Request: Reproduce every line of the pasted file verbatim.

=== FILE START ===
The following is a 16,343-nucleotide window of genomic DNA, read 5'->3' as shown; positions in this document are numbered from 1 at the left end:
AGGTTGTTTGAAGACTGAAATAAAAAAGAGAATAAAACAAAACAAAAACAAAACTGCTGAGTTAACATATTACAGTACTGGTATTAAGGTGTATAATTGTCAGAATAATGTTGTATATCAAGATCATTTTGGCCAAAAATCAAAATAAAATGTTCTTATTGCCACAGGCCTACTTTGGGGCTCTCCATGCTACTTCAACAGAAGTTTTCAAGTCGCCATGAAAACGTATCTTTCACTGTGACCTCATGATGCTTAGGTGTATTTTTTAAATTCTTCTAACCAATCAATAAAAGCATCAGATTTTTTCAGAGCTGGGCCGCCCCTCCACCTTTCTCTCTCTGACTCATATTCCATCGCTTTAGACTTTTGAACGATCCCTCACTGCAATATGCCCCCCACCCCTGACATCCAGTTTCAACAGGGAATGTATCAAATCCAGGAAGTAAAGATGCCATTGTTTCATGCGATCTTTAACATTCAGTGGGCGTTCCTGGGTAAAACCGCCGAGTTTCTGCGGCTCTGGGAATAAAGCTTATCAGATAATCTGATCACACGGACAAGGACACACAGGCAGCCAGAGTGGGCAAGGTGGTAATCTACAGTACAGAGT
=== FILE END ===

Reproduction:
The following is a 16,343-nucleotide window of genomic DNA, read 5'->3' as shown; positions in this document are numbered from 1 at the left end:
AGGTTGTTTGAAGACTGAAATAAAAAAGAGAATAAAACAAAACAAAAACAAAACTGCTGAGTTAACATATTACAGTACTGGTATTAAGGTGTATAATTGTCAGAATAATGTTGTATATCAAGATCATTTTGGCCAAAAATCAAAATAAAATGTTCTTATTGCCACAGGCCTACTTTGGGGCTCTCCATGCTACTTCAACAGAAGTTTTCAAGTCGCCATGAAAACGTATCTTTCACTGTGACCTCATGATGCTTAGGTGTATTTTTTAAATTCTTCTAACCAATCAATAAAAGCATCAGATTTTTTCAGAGCTGGGCCGCCCCTCCACCTTTCTCTCTCTGACTCATATTCCATCGCTTTAGACTTTTGAACGATCCCTCACTGCAATATGCCCCCCACCCCTGACATCCAGTTTCAACAGGGAATGTATCAAATCCAGGAAGTAAAGATGCCATTGTTTCATGCGATCTTTAACATTCAGTGGGCGTTCCTGGGTAAAACCGCCGAGTTTCTGCGGCTCTGGGAATAAAGCTTATCAGATAATCTGATCACACGGACAAGGACACACAGGCAGCCAGAGTGGGCAAGGTGGTAATCTACAGTACAGAGT